At one time Footsie was up 178 points. It closed up 160.8, its biggest one-day gain, beating the 136.2 surge in April, 1992, when John Major achieved his unexpected election victory. According to Datastream the market's value jumped by pounds 35.6bn.
The weakness of sterling helped excite exporters; financials were mesmerised by the perceived benefits of EMU and the rest of the market was dragged along in joyous, if not fully comprehending, celebration. It was as if London, just for once, was showing New York the way. True, the Americans had some favourable economic indicators to enjoy but there seemed evidence that the Dow Jones Average, after three days of losses, was taking a leaf out of London's book - at least in early trading.
Financial shares led the charge. National Westminster Bank, for long buoyed by hopes of corporate activity, soared 85.5p to 944p. Barclays put on 135.5p to 1,664.5p and HSBC 141.5p to 2,165p. Insurances joined in with General Accident 89.5p higher at 1,080p and Prudential Corporation 52.5p stronger at 684p.
Britain's industry heart was represented by the likes of TI, up 57.5p to 664p, GKN, up 90p to 1,419.5p and Siebe up 67p to 1,225.5p.
Retailers and others were in fine form, reflecting the market's excitement more than any expected EMU benefits.
Footsie's rampant advance to yet another peak - 5, 226.3 - was achieved on busy turnover although it could be argued such a jump deserved more than the 1 billion share volume recorded. The index smashed its previous record, hit six weeks ago, by 140 points.
The incredible day will bring yet more pressure to bear on the unfortunate fund managers who have failed to enjoy this year's bull run. At the start of the year Footsie was 4,118.5. Most strategists were then cautious with a year-end target of 4,600 points the most bullish forecast.
On most accepted valuation yardsticks blue chips are overvalued. But compared with many overseas markets London still does not look expensive and throughout the bull run there have been signs of foreign buying.
For once the party was not confined to the big boys. The supporting FTSE 250 index was up 92.9 points to 4,809.1, a peak, and the FTSE SmallCaps index rose 14.2 to 2,321.1.
Normally rip roaring market displays are accompanied by a few takeover bids and a spread of rumours. Such was yesterday's headlong gallop that few had time to even ponder any speculative talk. Still one major bid did appear - a US strike at T&N, the vehicle components group, which roared ahead 60.5p to 242.5p.
Among those to miss the fun were publisher Reed International picked an up, up and away day to discover accountancy irregularities at one of its travel publishing operations, fell 49.5p to 536.5p.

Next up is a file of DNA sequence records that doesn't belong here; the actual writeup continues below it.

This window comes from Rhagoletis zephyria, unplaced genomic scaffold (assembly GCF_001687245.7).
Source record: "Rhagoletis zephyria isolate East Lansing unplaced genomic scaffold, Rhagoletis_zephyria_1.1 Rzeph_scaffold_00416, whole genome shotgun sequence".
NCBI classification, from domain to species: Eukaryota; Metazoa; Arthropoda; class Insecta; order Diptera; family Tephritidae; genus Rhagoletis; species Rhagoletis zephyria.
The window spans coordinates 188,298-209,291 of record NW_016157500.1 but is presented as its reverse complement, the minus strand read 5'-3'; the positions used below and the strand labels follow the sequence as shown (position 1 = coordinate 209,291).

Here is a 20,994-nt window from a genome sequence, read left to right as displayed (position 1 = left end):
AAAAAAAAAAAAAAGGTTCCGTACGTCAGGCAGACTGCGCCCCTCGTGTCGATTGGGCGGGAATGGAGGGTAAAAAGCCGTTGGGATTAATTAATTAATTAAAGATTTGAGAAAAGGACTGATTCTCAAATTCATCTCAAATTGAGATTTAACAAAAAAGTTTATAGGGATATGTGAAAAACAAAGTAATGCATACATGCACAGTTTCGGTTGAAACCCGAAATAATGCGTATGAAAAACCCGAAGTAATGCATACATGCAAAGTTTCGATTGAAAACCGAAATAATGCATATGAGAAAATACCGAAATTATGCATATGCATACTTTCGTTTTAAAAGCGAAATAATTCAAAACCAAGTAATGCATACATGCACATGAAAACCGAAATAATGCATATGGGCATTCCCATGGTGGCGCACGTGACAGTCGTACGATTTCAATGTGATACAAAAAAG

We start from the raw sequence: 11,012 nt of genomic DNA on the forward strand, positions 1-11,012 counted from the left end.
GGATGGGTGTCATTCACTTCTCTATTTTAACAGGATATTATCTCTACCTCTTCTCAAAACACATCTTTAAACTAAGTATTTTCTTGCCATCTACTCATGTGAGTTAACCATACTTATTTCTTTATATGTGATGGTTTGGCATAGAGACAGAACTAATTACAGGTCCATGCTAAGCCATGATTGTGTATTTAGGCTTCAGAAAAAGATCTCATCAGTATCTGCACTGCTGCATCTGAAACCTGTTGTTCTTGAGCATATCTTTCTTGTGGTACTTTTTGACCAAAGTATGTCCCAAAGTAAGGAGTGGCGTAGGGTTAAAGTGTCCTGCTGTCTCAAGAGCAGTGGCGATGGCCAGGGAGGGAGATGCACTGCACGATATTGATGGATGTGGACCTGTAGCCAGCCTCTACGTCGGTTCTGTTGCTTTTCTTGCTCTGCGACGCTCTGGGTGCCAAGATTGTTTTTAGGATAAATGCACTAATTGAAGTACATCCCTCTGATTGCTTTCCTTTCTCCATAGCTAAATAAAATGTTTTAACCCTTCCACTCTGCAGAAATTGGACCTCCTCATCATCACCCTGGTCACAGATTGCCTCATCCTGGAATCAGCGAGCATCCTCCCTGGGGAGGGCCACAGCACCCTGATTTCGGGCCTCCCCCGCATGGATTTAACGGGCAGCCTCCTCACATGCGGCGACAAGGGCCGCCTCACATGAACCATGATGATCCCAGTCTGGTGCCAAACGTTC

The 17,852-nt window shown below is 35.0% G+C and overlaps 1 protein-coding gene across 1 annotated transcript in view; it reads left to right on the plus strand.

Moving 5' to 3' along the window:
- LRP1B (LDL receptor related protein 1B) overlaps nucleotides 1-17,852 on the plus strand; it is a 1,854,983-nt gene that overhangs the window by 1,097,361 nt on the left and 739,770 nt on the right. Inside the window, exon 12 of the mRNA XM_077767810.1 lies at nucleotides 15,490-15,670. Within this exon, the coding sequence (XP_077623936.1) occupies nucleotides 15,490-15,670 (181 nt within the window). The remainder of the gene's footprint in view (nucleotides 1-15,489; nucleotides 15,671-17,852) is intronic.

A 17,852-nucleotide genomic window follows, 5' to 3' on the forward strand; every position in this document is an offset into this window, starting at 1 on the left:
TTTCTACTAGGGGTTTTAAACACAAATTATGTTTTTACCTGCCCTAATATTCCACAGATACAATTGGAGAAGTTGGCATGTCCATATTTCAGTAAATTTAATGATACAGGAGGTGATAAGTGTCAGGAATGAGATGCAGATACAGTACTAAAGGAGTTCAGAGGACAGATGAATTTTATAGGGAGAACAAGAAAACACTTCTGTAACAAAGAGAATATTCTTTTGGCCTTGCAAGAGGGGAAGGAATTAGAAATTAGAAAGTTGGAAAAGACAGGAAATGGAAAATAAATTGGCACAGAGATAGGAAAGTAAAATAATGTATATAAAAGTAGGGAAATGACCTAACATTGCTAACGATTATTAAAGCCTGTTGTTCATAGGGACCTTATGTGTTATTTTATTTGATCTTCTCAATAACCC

Some brewers and pub companies remained subdued with Scottish & Newcastle, the biggest of them all, off 9p at 714p. NatWest Securities has adopted a cautious stance - pub customers, it says, are voting with their feet "and we recommend that investors follow suit".
Great Universal Stores lost ground after a far from upbeat trading statement. Saudi Arabian influences weighed on British Aerospace.
Industrial Control, with trading below expectations and Peter Hall quitting as chief executive, slumped 78.5p to 65p. Stanford Rook, ahead of next week's expected results of its long-running and extensive TB trials in South Africa, put on 34p to 531.5p.
FKI, the engineer, strengthened 16p to 211p helped by Panmure Gordon support and Storehouse, backed by Morgan Stanley, was 4.5p higher at 243.5p. It has a 12 month target of 275p.
Stordata Solutions, expecting a second-half loss dipped 2.75p to 5.75p and Hawtal Whiting, romping ahead recently on talk of a significant US deal, lost 23p to 91p after chairman John Whitecross said he no longer expected a profit this year.
As Northern Rock nears its market debut JP Cairngorm Asset Management has launched an investment trust to take advantage of flotations and takeovers of mutual funds. It expects action in the next few years with the industry being increasingly dominated by giant groups. Shares are being sold at 100p, with warrants, to raise pounds 100m.
Metal Exploration, once a volatile Australian mining performer, is being transformed into an investment vehicle. Around half its shares are held in this country. Laurie Beevers of stockbroker WH Ireland and fund manager Garnet Harrison have 10 per cent and MAM 20 per cent.
Hambros Insurance Services fell 10.5p to 101p after Fishers International dropped itspounds 84m takeover proposal. Fishers dipped 1p to 22.5p.Reuse content